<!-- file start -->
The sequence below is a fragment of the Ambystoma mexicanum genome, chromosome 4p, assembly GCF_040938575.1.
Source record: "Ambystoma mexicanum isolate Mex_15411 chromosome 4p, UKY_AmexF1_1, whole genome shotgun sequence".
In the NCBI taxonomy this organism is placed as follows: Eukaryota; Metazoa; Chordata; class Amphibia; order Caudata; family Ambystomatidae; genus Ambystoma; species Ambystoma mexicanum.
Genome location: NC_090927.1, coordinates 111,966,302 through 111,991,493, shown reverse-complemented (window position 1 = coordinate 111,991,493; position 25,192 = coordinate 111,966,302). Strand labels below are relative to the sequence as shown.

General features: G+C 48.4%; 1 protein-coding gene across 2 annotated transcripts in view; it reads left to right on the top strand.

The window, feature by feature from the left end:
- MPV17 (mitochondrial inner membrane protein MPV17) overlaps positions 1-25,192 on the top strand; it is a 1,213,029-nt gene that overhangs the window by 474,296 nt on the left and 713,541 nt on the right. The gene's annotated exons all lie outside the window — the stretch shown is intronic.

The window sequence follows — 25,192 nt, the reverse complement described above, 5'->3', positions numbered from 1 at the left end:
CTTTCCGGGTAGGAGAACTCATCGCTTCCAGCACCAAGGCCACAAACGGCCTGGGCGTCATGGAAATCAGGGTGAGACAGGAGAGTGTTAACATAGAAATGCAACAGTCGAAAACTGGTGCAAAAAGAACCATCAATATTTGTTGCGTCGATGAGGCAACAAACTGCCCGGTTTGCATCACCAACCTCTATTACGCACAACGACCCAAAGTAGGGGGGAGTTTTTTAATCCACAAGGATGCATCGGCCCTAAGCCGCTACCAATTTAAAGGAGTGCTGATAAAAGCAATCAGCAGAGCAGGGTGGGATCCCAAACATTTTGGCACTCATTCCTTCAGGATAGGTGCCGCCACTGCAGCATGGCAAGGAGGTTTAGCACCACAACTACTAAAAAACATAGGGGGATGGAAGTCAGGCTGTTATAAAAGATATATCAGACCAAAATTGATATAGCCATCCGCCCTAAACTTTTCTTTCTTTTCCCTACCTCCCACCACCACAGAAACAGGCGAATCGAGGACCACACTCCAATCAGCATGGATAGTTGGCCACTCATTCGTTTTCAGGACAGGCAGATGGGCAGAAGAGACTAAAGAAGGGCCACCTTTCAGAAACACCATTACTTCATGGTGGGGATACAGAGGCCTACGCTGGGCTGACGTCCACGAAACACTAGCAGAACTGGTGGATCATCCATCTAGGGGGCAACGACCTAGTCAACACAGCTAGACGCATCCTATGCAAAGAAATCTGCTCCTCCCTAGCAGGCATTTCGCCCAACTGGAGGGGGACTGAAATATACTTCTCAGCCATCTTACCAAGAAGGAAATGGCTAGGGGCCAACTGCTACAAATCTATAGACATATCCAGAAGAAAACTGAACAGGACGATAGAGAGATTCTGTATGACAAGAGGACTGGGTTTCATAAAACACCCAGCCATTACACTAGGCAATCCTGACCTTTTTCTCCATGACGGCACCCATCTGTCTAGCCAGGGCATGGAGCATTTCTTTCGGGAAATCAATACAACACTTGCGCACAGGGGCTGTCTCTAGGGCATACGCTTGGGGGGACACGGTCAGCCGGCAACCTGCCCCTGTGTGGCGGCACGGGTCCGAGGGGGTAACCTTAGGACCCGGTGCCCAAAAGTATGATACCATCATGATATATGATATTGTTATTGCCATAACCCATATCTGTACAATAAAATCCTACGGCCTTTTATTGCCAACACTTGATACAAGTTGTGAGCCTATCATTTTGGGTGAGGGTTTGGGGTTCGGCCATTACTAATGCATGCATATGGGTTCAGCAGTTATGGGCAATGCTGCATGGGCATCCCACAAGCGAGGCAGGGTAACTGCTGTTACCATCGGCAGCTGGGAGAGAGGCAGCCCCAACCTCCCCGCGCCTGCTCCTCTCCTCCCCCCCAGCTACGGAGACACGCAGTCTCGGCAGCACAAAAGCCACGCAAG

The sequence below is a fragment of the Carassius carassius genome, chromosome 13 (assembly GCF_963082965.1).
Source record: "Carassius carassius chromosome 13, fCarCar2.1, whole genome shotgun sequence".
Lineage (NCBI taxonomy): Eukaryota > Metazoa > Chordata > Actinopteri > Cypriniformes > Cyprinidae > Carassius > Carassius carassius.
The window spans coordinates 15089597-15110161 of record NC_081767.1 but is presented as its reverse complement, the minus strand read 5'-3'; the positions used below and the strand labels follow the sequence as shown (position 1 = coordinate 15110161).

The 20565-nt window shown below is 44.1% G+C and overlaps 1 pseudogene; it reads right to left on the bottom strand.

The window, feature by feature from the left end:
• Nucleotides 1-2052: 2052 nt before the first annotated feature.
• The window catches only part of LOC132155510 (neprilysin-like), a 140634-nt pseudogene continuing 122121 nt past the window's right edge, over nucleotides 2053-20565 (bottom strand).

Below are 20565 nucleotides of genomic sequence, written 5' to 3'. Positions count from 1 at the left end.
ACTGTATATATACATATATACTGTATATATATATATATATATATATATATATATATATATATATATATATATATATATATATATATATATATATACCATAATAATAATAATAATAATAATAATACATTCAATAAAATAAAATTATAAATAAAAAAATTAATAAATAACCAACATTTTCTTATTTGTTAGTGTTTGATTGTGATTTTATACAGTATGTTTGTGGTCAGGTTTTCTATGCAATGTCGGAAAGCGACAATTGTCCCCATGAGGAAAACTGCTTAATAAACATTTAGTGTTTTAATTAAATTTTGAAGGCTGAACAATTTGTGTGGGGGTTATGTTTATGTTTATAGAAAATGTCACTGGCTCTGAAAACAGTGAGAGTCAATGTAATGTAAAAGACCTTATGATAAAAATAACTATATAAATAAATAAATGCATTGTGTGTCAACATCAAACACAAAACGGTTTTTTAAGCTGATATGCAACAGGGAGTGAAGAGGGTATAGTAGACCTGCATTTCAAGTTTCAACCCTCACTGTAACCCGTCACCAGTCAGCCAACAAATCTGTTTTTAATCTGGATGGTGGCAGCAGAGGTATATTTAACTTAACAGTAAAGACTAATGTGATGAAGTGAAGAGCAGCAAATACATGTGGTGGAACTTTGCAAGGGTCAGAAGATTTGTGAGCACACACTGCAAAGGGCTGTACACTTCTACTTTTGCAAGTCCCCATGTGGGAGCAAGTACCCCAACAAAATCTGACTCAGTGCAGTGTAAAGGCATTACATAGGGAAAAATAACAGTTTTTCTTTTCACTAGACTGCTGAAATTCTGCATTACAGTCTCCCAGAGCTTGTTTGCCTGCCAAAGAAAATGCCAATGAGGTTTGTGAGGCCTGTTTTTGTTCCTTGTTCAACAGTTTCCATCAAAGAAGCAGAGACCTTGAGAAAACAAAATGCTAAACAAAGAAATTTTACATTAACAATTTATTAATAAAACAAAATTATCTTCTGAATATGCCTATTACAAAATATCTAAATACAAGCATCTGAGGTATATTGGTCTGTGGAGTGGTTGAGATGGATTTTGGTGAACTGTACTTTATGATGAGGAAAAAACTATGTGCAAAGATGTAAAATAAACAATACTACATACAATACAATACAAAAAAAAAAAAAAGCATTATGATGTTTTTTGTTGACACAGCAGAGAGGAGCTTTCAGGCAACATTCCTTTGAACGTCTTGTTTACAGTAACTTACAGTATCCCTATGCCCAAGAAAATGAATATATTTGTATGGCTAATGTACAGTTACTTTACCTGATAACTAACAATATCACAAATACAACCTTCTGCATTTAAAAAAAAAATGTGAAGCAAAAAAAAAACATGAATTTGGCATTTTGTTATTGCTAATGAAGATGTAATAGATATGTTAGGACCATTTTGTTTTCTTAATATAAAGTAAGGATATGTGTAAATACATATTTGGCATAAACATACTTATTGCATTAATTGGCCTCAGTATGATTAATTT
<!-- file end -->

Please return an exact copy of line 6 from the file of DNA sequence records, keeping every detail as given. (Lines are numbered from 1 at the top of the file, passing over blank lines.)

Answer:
The window, feature by feature from the left end: